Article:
b. By focusing on one flank you are making enemy forces on the other flank irrelevant. The opponent tried to counterattack with mechanized units, but infantry units and anti-tank guns were left behind.

3. Overwatch is really helpful, and a few well-chosen spots can dominate the battlefield. My tactics were to occupy a dominant position, identify an opponent early with scouts and focus fire of a whole platoon against the individual target. The accuracy of guns drops with distance, but with a larger number of firing pieces, I would obtain a higher probability of a hit.

It should be noted, however, that in this scenario opponent didn’t have long ranged guided missiles. A few well-placed and hidden ATGM team could snipe my exposed tanks from distance before I could see them.

4. Combined arms operation is a must. It takes some time for your units to locate a firing position of an anti-tank weapon, and during that time several vehicles can be destroyed in quick succession. So, infantry needs to push first, find an enemy, pin it down, and then engage and destroy it with your support force.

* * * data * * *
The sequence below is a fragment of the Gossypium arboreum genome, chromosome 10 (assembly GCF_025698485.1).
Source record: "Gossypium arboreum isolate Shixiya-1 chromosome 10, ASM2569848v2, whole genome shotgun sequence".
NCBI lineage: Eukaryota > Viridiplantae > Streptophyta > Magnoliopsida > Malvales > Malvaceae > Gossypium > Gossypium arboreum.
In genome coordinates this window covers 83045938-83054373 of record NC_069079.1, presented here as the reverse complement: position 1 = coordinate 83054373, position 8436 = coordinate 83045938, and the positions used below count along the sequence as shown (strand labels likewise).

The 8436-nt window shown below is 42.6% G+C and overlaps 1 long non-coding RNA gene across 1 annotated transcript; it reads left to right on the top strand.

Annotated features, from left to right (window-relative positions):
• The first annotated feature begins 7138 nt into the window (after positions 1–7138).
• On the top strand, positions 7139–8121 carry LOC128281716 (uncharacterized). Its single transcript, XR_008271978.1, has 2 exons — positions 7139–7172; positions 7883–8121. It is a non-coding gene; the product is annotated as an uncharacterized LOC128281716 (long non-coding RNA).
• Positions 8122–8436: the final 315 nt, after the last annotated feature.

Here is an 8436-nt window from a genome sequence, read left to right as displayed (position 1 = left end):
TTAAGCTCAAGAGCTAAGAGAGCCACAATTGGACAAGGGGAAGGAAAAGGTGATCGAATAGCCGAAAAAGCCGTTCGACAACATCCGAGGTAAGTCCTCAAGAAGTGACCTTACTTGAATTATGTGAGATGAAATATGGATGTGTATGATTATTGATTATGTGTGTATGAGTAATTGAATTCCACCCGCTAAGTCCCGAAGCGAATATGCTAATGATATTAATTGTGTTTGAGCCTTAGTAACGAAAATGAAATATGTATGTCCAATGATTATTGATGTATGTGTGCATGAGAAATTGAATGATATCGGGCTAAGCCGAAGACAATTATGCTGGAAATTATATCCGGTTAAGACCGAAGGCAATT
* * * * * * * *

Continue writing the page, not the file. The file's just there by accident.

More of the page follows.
Exact tactics and spacing between infantry and supporting vehicles will be dictated by the tactical situation, type of terrain, coverage, a line of sight and opposing weapons (guns vs ATGM).

5. I don’t have a firm grip on how to use mortars. It is obvious that the smoke screen should be planned in advance and used to cover approach vectors, but I’m not sure how to effectively plan suppressing fire. Should I try to guess AT weapons placements and designate these areas as target reference points or I should mark a wider area, like an edge of a forest? I guess that width of area would affect density and effectivity of fire.